During language acquisition, children follow a typical sequence of learning stages, whereby they first learn to categorize phonemes before they develop their lexicon and eventually master increasingly complex syntactic structures. However, the computational principles that lead to this learning trajectory remain largely unknown. To investigate this, we here compare the learning trajectories of deep language models to those of children. Specifically, we test whether, during its training, GPT-2 exhibits stages of language acquisition comparable to those observed in children aged between 18 months and 6 years. For this, we train 48 GPT-2 models from scratch and evaluate their syntactic and semantic abilities at each training step, using 96 probes curated from the BLiMP, Zorro and BIG-Bench benchmarks. We then compare these evaluations with the behavior of 54 children during language production. Our analyses reveal three main findings. First, similarly to children, the language models tend to learn linguistic skills in a systematic order. Second, this learning scheme is parallel: the language tasks that are learned last improve from the very first training steps. Third, some - but not all - learning stages are shared between children and these language models. Overall, these results shed new light on the principles of language acquisition, and highlight important divergences in how humans and modern algorithms learn to process natural language.
Two fundamental questions in neurolinguistics concerns the brain regions that integrate information beyond the lexical level, and the size of their window of integration. To address these questions we introduce a new approach named masked-attention generation. It uses GPT-2 transformers to generate word embeddings that capture a fixed amount of contextual information. We then tested whether these embeddings could predict fMRI brain activity in humans listening to naturalistic text. The results showed that most of the cortex within the language network is sensitive to contextual information, and that the right hemisphere is more sensitive to longer contexts than the left. Masked-attention generation supports previous analyses of context-sensitivity in the brain, and complements them by quantifying the window size of context integration per voxel.
A fundamental question in neurolinguistics concerns the brain regions involved in syntactic and semantic processing during speech comprehension, both at the lexical (word processing) and supra-lexical levels (sentence and discourse processing). To what extent are these regions separated or intertwined? To address this question, we trained a lexical language model, Glove, and a supra-lexical language model, GPT-2, on a text corpus from which we selectively removed either syntactic or semantic information. We then assessed to what extent these information-restricted models were able to predict the time-courses of fMRI signal of humans listening to naturalistic text. We also manipulated the size of contextual information provided to GPT-2 in order to determine the windows of integration of brain regions involved in supra-lexical processing. Our analyses show that, while most brain regions involved in language are sensitive to both syntactic and semantic variables, the relative magnitudes of these effects vary a lot across these regions. Furthermore, we found an asymmetry between the left and right hemispheres, with semantic and syntactic processing being more dissociated in the left hemisphere than in the right, and the left and right hemispheres showing respectively greater sensitivity to short and long contexts. The use of information-restricted NLP models thus shed new light on the spatial organization of syntactic processing, semantic processing and compositionality.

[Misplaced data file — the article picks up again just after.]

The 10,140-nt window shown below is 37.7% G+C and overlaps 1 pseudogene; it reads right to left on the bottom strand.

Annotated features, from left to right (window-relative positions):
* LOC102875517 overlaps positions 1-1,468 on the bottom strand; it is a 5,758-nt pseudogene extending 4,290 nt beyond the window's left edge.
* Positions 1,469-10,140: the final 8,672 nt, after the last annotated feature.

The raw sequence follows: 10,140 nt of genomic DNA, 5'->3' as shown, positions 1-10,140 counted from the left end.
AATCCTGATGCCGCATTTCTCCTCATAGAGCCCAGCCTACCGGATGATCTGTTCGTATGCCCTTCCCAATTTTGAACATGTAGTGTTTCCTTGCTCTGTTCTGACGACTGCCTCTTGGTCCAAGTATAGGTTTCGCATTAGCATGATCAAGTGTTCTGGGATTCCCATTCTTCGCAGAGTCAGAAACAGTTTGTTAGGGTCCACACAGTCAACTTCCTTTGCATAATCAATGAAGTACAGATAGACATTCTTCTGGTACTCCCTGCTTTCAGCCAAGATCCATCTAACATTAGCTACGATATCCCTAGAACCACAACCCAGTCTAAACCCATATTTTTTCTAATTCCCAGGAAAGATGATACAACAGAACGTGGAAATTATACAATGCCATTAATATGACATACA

Neural Language Models (NLMs) have made tremendous advances during the last years, achieving impressive performance on various linguistic tasks. Capitalizing on this, studies in neuroscience have started to use NLMs to study neural activity in the human brain during language processing. However, many questions remain unanswered regarding which factors determine the ability of a neural language model to capture brain activity (aka its 'brain score'). Here, we make first steps in this direction and examine the impact of test loss, training corpus and model architecture (comparing GloVe, LSTM, GPT-2 and BERT), on the prediction of functional Magnetic Resonance Imaging timecourses of participants listening to an audiobook. We find that (1) untrained versions of each model already explain significant amount of signal in the brain by capturing similarity in brain responses across identical words, with the untrained LSTM outperforming the transformerbased models, being less impacted by the effect of context; (2) that training NLP models improves brain scores in the same brain regions irrespective of the model's architecture; (3) that Perplexity (test loss) is not a good predictor of brain score; (4) that training data have a strong influence on the outcome and, notably, that off-the-shelf models may lack statistical power to detect brain activations. Overall, we outline the impact of modeltraining choices, and suggest good practices for future studies aiming at explaining the human language system using neural language models.
* ICML 2022 - 39th International Conference on Machine Learning, Jul
2022, Baltimore, United States. pp.18